Gulnaz will still marry the man who raped her. Public pressure and embarrassment for Afghanistan at least got her out of jail, but the fact remains that half of Afghan women who are in jail are there for alleged “moral crimes.”
There are many more like Gulnaz who are still behind bars, and unfortunately, there will be many more like her in Afghanistan in the future.
The Afghan President Hamid Karzai has ordered the release of a woman who was jailed for adultery after being raped — but she now faces having to marry her attacker, officials said.
The move came after some 5,000 people signed a petition for the release of the woman, named Gulnaz, who has served two years in prison after a relative raped her at her home. She has been raising the child she had by her attacker in a prison cell in Kabul.
The case again highlights the poor state of women’s rights in Afghanistan, 10 years after a US-led invasion ousted the Taliban who were notorious for their harsh laws against women. […]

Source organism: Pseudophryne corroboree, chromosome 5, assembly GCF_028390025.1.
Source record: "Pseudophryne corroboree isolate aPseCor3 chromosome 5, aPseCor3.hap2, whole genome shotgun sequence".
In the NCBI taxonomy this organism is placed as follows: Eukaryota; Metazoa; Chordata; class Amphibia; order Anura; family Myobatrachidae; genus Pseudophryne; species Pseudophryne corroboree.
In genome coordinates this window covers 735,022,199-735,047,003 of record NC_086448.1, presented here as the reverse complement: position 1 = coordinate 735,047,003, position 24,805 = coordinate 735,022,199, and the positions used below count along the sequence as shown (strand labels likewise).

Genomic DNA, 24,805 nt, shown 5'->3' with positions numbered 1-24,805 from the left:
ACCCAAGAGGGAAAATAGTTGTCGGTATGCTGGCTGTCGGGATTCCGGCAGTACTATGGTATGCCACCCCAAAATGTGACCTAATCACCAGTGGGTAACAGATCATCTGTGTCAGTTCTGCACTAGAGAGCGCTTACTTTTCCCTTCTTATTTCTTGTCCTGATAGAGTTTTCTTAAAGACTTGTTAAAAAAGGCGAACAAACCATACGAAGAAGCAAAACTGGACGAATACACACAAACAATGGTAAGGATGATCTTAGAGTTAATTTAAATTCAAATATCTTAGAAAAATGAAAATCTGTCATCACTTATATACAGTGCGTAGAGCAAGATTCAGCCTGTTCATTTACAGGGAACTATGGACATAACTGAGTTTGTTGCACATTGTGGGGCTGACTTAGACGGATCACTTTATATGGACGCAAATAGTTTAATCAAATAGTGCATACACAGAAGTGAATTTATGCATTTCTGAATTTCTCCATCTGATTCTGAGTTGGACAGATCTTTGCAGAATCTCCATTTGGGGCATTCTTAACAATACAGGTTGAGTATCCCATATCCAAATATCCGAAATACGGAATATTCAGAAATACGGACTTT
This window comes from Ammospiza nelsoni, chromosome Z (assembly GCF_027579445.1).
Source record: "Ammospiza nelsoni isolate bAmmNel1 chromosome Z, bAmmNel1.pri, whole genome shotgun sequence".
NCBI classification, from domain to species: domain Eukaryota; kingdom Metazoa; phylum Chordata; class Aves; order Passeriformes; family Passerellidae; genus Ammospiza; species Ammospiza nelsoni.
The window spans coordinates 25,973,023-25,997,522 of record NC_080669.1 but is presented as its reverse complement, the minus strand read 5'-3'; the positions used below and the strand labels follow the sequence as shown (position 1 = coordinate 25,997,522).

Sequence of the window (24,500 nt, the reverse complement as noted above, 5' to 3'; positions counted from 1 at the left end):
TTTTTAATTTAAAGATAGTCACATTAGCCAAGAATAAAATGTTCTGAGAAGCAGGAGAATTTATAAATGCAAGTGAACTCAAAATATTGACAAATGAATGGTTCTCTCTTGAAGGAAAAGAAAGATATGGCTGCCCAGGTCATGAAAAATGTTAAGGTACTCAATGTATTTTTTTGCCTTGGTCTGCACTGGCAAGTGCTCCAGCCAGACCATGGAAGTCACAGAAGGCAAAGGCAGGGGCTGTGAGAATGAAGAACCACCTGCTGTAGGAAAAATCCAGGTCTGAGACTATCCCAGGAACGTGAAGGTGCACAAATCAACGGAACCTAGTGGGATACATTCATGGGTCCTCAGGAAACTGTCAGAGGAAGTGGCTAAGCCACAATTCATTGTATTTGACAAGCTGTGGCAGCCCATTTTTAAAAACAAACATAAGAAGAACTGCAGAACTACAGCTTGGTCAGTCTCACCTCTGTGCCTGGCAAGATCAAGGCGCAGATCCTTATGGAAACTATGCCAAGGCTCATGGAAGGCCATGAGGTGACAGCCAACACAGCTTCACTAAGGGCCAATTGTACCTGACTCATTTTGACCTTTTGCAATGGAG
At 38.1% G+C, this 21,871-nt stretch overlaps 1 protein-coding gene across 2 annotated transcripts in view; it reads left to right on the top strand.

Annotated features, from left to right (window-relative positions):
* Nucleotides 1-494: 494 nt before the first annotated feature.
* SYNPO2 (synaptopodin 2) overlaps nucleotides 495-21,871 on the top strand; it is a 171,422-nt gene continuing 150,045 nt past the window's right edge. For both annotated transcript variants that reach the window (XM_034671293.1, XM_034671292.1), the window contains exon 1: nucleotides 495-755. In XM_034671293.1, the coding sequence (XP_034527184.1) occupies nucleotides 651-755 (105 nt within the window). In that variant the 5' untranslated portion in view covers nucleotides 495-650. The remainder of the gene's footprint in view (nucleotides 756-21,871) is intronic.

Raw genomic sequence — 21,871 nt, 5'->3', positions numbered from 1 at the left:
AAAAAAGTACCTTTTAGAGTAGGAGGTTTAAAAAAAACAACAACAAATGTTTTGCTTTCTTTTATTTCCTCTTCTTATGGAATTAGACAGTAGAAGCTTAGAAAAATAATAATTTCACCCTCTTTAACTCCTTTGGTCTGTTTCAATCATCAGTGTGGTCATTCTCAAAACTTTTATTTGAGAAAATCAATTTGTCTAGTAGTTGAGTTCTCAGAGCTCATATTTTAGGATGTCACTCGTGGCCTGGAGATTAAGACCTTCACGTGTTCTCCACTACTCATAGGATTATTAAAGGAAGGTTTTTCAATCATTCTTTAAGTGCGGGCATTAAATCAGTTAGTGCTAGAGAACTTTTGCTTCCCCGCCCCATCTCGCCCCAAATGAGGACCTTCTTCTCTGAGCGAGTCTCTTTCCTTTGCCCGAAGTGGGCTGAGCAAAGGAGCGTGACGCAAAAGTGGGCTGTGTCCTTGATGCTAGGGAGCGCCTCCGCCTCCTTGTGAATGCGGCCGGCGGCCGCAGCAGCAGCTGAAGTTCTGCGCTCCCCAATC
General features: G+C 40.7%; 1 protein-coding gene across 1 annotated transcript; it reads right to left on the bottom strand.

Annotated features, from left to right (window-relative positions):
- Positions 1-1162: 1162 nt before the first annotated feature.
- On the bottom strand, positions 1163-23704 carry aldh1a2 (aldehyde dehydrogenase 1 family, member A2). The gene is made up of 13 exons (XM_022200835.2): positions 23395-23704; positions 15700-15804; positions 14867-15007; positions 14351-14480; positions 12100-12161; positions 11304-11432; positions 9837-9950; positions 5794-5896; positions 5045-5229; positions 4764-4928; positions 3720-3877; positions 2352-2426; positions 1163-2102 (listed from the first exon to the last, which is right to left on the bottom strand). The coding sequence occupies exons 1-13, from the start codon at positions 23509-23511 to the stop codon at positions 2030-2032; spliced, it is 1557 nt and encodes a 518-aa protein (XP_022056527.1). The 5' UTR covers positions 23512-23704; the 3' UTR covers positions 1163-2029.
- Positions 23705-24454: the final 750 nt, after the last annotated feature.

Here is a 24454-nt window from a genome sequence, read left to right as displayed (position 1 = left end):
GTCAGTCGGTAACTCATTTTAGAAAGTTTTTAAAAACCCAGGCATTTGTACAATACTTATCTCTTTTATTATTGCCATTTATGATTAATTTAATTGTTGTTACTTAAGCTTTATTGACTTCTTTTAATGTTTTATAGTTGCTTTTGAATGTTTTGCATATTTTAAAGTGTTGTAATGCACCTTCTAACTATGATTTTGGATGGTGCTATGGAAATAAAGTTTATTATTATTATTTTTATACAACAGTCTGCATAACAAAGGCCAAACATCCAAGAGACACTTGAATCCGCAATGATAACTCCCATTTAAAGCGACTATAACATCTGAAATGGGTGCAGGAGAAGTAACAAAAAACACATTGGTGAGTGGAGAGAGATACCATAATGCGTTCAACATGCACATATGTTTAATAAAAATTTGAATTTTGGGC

Following the outcry over Gulnaz’s case, Karzai called a meeting where judicial officials decided to pardon her, said presidential spokesman Aimal Faizi.
But the officials also said that Gulnaz should marry the man who attacked her, due to fears she could be in danger if released because of the stigma surrounding her attack in Afghanistan.
She consented to the union, Faizi said.
“She agreed to the marriage but only if his (the attacker’s) sister marries Gulnaz’s brother,” the spokesman added, explaining that this was a way to try and ensure Gulnaz was not attacked by the man in future.
Faizi insisted that her release from prison was not dependent on her agreeing to marry her attacker.
Violence against women in Afghanistan appears to be increasing rather than decreasing, despite billions of dollars of international aid which has poured into the country during the decade-long war.
The Afghan Independent Human Rights Commission logged 1,026 cases of violence against women in the second quarter of 2011 compared with 2,700 cases for the whole of 2010.
Some 87 percent of Afghan women report having experienced physical, sexual or psychological violence or forced marriage, according to figures quoted in an October report by the charity Oxfam….